New Life for a Twin-Cylinder New Way

6 to 7 HP New Way

| December/January 2011

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    A close up of the flywheel on Paul Frazier’s restored 6 to 7 HP New Way twin-cylinder engine.       
    Photo by Paul Frasier
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    The New Way twin before Paul’s restoration.     
    Photo by Paul Frasier
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    The New Way twin before Paul’s restoration.  
    Photo by Paul Frasier
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     Paul Frazier’s restored 6 to 7 HP New Way twin-cylinder engine.      
    Photo by Paul Frasier
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    The nameplate on Paul Frazier’s restored 6 to 7 HP New Way twin-cylinder engine. 
    Photo by Paul Frasier
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    Paul Frazier’s restored 6 to 7 HP New Way twin-cylinder engine.  
    Photo by Paul Frasier
  • new way 6
    Paul Frazier’s restored 6 to 7 HP New Way twin-cylinder engine. 
    Photo by Paul Frasier

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Once in a while, a deal comes along that is just too good to pass up. My neighbor, Ed, was working on an engine project and needed some parts machined. In exchange for the machining, I was offered a 6 to 7 HP twin-cylinder New Way.

I have been going to engine shows for 20-plus years and have only seen about five or six New Way twins, and the box of parts Ed wanted machined looked to be five or six weeks of work. Well, more parts kept coming in and one year and eight months later, his engine was done.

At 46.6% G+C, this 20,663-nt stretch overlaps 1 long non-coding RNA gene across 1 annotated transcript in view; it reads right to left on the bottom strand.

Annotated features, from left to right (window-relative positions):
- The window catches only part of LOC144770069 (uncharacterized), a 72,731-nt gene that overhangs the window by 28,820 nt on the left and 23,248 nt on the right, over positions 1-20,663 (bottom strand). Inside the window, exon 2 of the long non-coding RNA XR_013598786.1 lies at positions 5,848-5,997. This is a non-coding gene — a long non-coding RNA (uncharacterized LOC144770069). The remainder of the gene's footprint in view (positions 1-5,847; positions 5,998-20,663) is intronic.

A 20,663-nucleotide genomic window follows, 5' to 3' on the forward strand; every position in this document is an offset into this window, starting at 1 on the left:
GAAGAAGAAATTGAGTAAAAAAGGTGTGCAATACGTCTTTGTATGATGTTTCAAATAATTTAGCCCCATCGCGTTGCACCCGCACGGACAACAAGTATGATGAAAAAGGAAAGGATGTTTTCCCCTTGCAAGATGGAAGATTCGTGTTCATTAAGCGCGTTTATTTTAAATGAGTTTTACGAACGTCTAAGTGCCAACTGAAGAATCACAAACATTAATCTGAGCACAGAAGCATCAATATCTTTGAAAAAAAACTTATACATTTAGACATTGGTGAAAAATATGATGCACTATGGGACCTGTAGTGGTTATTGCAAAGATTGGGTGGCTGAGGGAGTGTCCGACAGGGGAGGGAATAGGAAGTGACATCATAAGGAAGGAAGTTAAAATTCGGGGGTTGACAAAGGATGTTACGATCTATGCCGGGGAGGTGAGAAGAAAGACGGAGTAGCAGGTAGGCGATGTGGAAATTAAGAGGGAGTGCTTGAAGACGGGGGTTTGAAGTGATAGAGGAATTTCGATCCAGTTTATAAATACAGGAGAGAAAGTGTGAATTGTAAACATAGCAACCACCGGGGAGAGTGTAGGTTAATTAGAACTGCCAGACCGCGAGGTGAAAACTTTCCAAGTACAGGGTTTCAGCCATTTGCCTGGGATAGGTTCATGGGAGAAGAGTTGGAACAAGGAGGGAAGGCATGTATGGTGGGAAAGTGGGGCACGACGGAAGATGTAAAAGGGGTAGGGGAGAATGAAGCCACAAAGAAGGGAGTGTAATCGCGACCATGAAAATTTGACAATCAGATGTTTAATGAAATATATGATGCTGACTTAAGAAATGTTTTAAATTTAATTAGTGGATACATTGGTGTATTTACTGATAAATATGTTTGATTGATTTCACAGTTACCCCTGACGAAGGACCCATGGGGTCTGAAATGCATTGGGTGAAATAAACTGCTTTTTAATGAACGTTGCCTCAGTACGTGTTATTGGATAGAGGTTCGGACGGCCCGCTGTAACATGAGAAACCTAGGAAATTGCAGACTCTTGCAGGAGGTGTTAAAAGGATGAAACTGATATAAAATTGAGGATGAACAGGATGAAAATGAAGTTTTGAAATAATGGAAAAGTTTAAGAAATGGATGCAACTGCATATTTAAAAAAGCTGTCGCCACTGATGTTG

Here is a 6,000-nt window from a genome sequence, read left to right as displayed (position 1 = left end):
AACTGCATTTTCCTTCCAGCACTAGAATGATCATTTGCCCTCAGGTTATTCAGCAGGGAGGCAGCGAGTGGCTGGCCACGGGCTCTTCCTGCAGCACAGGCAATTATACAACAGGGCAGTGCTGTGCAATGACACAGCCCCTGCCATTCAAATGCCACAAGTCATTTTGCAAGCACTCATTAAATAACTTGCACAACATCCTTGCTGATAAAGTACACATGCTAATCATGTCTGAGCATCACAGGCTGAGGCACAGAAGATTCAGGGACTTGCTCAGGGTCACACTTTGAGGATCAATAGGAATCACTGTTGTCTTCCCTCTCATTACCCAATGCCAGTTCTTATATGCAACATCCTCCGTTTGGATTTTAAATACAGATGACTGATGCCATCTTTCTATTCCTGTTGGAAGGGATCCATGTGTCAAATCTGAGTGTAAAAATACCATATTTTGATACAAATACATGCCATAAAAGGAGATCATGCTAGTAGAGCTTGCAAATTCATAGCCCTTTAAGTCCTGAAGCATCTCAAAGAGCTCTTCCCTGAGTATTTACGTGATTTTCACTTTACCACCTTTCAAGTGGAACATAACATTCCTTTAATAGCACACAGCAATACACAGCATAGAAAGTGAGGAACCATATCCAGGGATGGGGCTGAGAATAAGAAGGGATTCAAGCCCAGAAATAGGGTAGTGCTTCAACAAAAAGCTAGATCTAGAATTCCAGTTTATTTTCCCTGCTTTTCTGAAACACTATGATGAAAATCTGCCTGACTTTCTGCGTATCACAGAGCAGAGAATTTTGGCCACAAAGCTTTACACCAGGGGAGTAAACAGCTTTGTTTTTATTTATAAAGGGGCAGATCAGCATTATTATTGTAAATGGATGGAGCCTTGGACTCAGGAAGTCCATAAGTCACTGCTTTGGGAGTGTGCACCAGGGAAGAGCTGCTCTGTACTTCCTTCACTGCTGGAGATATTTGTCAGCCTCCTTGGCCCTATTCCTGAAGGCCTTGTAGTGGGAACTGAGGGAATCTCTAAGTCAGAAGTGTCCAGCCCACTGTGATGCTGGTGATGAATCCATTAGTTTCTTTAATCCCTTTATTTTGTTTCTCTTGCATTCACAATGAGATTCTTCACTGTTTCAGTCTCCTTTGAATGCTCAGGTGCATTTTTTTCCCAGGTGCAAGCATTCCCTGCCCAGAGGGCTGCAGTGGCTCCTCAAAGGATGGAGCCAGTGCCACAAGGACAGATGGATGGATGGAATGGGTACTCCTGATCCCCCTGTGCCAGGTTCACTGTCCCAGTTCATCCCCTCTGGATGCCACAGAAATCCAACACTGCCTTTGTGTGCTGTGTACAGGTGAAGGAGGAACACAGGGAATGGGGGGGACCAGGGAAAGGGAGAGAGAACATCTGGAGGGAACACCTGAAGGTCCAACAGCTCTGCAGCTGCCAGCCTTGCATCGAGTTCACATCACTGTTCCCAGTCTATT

One job for another
The New Way I earned for my labor came from the estate of a collector on the west side of Michigan and I don’t have much history on it. He had fitted two mixers to it and had the valves and seat ground. Some of the piston rings were replaced but that is as far as he went with restoration. All of the parts were loosely put back on the engine and nothing was timed or set. The engine’s condition was not bad, but it was missing a large number of parts including the complete fuel system.

When I started to look for help and information, two collectors came through in a big way – Tom Crone, Frederick, Md., and Tim Christoff, Basehor, Kan.



Tom sent some good close-up pictures and also supplied the large decals for the air shrouds. And I met Tim at the 2009 Tri-State Gas Engine & Tractor Assn. show in Portland, Ind., where he was kind enough to let me take all the pictures and measurements I needed of his engine. Tim also removed the engine cover, which helped me discover I was missing oil splash shields and cam gear oil cups. Their help made what could have been a long, tough restoration an enjoyable one. To those two fellows goes a big thank you!

Getting down to business
With the new information, a mixer body was cast and all of the small parts were made. The original mixer has a fix fuel jet. Not knowing what size the hole was and without any easy way to find out, a mixture screw was built into the one I made.



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